Re-cap: Quietly advocating for diversity.

Last week, #DiversityJC discussed the topic of Quietly advocating for diversity vs. other methods for achieving diversity in STEM.

The inspiration was Isis Anchalee’s #ILookLikeAnEngineer hashtag that exists because her company used her and a few of her colleagues in a recruiting ad for her company, but really only took issue with her, for some reason.

The ads seem to want to highlight that the team is diverse that works there, at least a little bit, sort of a quiet, not commented on selling point for the company, for those that would care to notice. It obviously turned a lot louder.

And most of the DiversityJC participants seemed to agree that really calling out diversity issues is a better way forward, to actually making progress, at least forcing the issue of institutions to examine how they operate, to root out implicit biases.

The discussion was a good one and I’ve highlighted several tweeted responses to our questions below. You can look through the whole discussion as well on Twitter.

We had a series of 5 questions:

Is there such a thing as Quiet advocacy for Diversity? Is just being in the industry and just passively observed, OK?

Does showing STEM workers all look different help improve diversity? Or is it a neutral backdrop to other steps?

What strategies work best for you when talking about diversity? Direct? Quiet?

What situations/scenarios call for quieter activism vs. the louder-speak-up/protest activism?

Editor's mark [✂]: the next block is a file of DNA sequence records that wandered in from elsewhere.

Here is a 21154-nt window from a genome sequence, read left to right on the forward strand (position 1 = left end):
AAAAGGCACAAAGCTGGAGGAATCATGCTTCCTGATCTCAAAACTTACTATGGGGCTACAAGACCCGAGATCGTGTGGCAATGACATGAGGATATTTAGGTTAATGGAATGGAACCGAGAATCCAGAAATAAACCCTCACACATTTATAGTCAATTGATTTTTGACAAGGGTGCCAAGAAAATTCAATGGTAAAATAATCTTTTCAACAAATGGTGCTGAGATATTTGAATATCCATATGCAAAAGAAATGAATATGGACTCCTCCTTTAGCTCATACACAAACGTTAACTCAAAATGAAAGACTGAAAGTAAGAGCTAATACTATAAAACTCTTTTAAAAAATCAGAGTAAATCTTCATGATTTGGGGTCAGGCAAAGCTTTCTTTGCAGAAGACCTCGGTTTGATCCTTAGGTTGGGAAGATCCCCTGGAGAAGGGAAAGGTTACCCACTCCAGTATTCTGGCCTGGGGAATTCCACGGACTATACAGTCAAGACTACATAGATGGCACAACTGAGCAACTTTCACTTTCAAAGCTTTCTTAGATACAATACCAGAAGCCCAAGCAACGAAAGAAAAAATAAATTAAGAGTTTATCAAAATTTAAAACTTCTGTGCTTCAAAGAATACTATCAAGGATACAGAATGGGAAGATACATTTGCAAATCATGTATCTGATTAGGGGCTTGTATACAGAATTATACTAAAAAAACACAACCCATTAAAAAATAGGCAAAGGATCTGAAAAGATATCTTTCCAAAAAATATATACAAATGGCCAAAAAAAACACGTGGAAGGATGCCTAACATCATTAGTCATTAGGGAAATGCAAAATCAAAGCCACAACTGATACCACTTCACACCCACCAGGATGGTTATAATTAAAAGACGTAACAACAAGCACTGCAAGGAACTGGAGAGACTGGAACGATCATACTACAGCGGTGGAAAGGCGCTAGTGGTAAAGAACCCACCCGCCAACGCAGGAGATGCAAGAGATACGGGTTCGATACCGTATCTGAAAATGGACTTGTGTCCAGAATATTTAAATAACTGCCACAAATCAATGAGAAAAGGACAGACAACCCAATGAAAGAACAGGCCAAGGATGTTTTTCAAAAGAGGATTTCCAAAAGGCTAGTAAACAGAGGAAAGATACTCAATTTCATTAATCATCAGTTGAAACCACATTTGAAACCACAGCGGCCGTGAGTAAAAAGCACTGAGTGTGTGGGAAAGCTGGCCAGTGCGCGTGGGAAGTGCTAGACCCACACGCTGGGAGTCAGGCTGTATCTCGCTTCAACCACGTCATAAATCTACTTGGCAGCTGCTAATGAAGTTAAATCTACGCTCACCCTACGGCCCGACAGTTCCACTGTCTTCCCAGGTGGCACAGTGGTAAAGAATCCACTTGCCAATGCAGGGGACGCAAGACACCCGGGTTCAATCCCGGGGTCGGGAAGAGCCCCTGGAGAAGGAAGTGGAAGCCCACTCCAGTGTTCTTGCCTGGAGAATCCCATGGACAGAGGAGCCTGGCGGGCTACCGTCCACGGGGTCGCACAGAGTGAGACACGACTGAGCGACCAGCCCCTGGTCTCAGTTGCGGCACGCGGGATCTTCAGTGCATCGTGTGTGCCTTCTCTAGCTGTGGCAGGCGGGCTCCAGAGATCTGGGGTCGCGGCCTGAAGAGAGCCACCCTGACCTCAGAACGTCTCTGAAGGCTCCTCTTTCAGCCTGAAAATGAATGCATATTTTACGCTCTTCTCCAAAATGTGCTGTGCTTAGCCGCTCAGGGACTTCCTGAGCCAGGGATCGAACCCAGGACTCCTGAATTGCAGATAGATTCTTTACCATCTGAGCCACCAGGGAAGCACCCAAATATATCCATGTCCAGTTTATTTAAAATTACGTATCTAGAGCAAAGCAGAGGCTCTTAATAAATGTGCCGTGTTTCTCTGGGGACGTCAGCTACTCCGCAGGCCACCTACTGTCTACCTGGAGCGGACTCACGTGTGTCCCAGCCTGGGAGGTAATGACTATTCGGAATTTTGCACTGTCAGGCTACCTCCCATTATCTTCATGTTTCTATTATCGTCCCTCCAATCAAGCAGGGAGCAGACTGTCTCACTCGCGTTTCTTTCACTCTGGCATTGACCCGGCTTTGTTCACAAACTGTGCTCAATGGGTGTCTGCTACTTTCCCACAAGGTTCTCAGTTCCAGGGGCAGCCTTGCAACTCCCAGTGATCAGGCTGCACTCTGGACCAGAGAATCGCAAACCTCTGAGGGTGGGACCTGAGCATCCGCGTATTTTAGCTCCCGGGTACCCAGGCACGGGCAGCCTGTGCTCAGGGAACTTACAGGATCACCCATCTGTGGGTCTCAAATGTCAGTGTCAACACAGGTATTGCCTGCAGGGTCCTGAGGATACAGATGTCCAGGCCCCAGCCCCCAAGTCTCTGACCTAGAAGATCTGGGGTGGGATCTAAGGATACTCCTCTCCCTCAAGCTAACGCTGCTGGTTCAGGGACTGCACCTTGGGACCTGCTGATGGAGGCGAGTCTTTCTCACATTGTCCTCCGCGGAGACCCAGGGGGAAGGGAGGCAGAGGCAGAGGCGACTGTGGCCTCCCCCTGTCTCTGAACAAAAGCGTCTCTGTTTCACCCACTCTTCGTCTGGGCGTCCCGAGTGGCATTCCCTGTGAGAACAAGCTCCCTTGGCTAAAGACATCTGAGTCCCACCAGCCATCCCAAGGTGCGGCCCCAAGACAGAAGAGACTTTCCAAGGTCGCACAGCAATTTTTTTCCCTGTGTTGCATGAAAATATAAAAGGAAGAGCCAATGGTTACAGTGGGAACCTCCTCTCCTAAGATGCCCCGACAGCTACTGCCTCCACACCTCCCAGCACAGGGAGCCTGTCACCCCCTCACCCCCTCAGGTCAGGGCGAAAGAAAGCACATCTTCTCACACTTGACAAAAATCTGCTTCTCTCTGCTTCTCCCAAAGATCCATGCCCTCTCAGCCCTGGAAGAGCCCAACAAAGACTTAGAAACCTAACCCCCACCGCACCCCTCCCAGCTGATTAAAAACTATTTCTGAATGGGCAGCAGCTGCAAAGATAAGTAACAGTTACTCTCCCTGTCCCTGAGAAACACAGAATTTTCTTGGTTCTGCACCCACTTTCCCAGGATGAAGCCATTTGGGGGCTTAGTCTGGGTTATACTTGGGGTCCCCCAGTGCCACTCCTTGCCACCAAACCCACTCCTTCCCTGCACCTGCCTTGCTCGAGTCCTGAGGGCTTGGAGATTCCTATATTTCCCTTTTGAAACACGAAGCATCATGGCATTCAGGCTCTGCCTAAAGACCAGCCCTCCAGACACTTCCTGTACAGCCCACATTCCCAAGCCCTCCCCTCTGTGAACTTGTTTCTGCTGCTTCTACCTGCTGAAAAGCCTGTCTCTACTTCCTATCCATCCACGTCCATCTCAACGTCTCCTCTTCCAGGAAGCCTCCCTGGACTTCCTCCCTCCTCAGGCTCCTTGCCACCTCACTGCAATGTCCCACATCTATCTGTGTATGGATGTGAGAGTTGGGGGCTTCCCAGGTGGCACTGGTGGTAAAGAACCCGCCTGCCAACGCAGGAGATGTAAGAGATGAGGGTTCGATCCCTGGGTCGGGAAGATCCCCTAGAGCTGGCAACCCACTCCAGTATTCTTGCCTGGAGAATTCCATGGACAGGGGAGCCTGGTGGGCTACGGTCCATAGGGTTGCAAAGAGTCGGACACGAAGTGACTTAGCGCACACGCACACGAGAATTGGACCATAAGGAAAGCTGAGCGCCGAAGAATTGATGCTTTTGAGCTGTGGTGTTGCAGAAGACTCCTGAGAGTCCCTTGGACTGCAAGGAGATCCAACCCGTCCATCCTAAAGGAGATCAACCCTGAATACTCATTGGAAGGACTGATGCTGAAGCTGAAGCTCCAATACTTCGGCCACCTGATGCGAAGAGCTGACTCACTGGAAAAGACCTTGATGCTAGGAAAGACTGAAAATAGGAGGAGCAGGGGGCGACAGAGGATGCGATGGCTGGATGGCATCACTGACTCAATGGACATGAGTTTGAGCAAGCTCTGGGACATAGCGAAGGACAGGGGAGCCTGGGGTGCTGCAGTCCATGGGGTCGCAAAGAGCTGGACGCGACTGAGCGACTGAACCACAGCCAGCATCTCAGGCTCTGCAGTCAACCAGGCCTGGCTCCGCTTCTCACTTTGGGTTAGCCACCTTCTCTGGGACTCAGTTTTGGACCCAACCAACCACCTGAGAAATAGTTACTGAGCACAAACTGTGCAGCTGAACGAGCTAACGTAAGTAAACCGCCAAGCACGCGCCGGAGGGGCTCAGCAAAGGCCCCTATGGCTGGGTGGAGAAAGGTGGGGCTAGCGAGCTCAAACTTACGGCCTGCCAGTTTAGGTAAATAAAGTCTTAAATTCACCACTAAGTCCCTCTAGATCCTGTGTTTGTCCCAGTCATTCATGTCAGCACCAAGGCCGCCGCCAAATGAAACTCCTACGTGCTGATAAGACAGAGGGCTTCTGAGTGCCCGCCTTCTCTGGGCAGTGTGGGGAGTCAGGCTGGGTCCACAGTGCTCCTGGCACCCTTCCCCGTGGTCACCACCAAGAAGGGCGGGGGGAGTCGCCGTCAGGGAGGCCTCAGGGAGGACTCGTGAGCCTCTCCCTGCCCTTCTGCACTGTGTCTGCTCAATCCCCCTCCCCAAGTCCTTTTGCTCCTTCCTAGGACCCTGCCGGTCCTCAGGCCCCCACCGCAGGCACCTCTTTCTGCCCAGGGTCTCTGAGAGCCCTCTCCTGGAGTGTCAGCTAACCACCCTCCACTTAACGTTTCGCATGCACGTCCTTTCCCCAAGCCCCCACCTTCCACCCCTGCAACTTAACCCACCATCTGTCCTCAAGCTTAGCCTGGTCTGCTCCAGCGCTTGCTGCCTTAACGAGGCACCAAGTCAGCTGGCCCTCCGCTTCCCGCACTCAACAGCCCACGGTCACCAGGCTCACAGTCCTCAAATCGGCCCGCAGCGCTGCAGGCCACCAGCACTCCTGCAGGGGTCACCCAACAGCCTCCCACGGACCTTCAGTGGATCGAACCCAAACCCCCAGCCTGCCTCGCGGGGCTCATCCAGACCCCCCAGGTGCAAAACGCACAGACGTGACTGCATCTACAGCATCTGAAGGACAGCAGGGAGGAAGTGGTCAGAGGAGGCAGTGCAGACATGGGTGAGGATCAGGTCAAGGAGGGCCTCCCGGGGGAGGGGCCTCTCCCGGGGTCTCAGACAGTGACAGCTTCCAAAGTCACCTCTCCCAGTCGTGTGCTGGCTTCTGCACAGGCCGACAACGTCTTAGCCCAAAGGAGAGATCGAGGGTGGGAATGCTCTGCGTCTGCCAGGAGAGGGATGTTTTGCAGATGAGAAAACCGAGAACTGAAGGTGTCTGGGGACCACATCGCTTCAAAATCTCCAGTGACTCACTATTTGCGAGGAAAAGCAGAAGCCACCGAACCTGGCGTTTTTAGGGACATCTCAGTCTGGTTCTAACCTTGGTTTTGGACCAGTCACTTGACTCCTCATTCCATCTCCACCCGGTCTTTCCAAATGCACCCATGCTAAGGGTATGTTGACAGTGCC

What are some things that can be done to ensure that education/STEM training lead to resilient & robust careers for underrepresented groups?

The consensus seemed to be that visibility, whether quiet or loud is important, but not fully sufficient to most effectively advocate for diversity. And of course, it takes all types. One type of advocacy may resonate more with someone trying to teach someone else about diversity or someone trying to learn about it. It is about matching communication styles to some extent.

And sometimes, just quietly building diversity into the core of your institution may be a good strategy. Before anyone realizes, the culture really has changed.

However, loudly advocating may be essential to put pressure on institutions (and individuals) to see a new point of view and start to incorporate diversity.

One last thing:

For another example of a great combination of quiet and loudly advocating for diversity, this episode of The Story Collider in the link is really good:

See you at the next #DiversityJC!

Ian Street

Emily S. Klein

Doctor PMS

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